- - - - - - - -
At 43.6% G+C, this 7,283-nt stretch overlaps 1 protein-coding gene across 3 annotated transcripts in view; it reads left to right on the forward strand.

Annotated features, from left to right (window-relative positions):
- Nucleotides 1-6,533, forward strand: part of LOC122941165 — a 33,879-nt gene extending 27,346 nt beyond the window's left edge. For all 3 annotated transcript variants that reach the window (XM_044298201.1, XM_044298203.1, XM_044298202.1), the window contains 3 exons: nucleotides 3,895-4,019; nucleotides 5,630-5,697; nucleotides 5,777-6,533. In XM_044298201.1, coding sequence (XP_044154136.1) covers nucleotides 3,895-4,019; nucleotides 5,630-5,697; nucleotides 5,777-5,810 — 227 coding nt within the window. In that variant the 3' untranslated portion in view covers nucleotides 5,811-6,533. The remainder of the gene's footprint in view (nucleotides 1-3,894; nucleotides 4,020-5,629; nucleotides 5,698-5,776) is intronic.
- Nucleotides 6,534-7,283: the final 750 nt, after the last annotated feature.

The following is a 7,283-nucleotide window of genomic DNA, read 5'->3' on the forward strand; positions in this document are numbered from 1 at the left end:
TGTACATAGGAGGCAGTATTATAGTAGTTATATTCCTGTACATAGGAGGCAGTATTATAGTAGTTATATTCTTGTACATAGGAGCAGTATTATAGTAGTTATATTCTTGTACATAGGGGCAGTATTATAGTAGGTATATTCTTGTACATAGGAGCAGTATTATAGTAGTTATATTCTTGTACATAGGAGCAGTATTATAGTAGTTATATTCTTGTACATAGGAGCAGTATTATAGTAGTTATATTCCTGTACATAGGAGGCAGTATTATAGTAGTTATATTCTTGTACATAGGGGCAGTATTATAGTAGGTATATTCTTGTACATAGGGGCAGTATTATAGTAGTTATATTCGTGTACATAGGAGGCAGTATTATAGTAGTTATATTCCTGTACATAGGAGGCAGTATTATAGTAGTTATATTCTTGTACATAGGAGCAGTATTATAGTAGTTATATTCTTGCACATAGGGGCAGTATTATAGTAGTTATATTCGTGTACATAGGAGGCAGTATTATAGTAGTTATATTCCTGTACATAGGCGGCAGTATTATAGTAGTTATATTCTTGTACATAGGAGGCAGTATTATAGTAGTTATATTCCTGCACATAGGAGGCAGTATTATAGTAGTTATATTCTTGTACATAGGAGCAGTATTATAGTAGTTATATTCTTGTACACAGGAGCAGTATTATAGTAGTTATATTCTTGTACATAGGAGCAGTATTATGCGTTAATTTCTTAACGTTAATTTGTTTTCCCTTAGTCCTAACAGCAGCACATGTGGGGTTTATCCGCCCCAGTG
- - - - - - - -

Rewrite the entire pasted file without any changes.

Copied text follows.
At 43.6% G+C, this 7,283-nt stretch overlaps 1 protein-coding gene across 3 annotated transcripts in view; it reads left to right on the forward strand.

Annotated features, from left to right (window-relative positions):
- Nucleotides 1-6,533, forward strand: part of LOC122941165 — a 33,879-nt gene extending 27,346 nt beyond the window's left edge. For all 3 annotated transcript variants that reach the window (XM_044298201.1, XM_044298203.1, XM_044298202.1), the window contains 3 exons: nucleotides 3,895-4,019; nucleotides 5,630-5,697; nucleotides 5,777-6,533. In XM_044298201.1, coding sequence (XP_044154136.1) covers nucleotides 3,895-4,019; nucleotides 5,630-5,697; nucleotides 5,777-5,810 — 227 coding nt within the window. In that variant the 3' untranslated portion in view covers nucleotides 5,811-6,533. The remainder of the gene's footprint in view (nucleotides 1-3,894; nucleotides 4,020-5,629; nucleotides 5,698-5,776) is intronic.
- Nucleotides 6,534-7,283: the final 750 nt, after the last annotated feature.

The following is a 7,283-nucleotide window of genomic DNA, read 5'->3' on the forward strand; positions in this document are numbered from 1 at the left end:
TGTACATAGGAGGCAGTATTATAGTAGTTATATTCCTGTACATAGGAGGCAGTATTATAGTAGTTATATTCTTGTACATAGGAGCAGTATTATAGTAGTTATATTCTTGTACATAGGGGCAGTATTATAGTAGGTATATTCTTGTACATAGGAGCAGTATTATAGTAGTTATATTCTTGTACATAGGAGCAGTATTATAGTAGTTATATTCTTGTACATAGGAGCAGTATTATAGTAGTTATATTCCTGTACATAGGAGGCAGTATTATAGTAGTTATATTCTTGTACATAGGGGCAGTATTATAGTAGGTATATTCTTGTACATAGGGGCAGTATTATAGTAGTTATATTCGTGTACATAGGAGGCAGTATTATAGTAGTTATATTCCTGTACATAGGAGGCAGTATTATAGTAGTTATATTCTTGTACATAGGAGCAGTATTATAGTAGTTATATTCTTGCACATAGGGGCAGTATTATAGTAGTTATATTCGTGTACATAGGAGGCAGTATTATAGTAGTTATATTCCTGTACATAGGCGGCAGTATTATAGTAGTTATATTCTTGTACATAGGAGGCAGTATTATAGTAGTTATATTCCTGCACATAGGAGGCAGTATTATAGTAGTTATATTCTTGTACATAGGAGCAGTATTATAGTAGTTATATTCTTGTACACAGGAGCAGTATTATAGTAGTTATATTCTTGTACATAGGAGCAGTATTATGCGTTAATTTCTTAACGTTAATTTGTTTTCCCTTAGTCCTAACAGCAGCACATGTGGGGTTTATCCGCCCCAGTG